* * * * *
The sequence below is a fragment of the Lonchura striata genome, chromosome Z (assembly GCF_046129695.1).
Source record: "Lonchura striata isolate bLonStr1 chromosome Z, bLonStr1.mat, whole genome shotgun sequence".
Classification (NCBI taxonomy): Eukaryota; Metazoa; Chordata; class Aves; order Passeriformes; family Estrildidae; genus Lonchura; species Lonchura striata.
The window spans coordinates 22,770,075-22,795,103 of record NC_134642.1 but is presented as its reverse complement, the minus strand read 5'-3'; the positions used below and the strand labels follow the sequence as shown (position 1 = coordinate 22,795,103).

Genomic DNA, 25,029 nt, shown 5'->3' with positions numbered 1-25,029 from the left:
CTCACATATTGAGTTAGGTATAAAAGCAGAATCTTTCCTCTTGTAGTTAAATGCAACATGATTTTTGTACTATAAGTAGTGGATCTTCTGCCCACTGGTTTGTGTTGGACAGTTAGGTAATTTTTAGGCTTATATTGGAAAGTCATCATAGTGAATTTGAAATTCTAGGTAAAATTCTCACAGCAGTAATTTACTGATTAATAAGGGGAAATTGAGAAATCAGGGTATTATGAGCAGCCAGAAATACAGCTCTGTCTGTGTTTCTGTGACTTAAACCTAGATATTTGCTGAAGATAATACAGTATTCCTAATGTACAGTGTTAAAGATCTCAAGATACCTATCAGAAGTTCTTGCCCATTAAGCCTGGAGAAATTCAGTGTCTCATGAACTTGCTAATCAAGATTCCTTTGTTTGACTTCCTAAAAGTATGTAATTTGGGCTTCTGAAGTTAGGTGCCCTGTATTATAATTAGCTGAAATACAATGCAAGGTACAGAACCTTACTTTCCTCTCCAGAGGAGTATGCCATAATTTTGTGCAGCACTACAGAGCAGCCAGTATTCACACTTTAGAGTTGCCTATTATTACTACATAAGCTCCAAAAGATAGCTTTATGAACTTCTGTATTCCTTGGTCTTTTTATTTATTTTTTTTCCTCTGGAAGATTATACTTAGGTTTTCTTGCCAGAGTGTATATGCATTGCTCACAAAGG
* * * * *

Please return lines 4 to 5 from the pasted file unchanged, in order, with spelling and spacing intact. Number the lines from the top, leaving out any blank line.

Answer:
The window spans coordinates 22,770,075-22,795,103 of record NC_134642.1 but is presented as its reverse complement, the minus strand read 5'-3'; the positions used below and the strand labels follow the sequence as shown (position 1 = coordinate 22,795,103).

Genomic DNA, 25,029 nt, shown 5'->3' with positions numbered 1-25,029 from the left: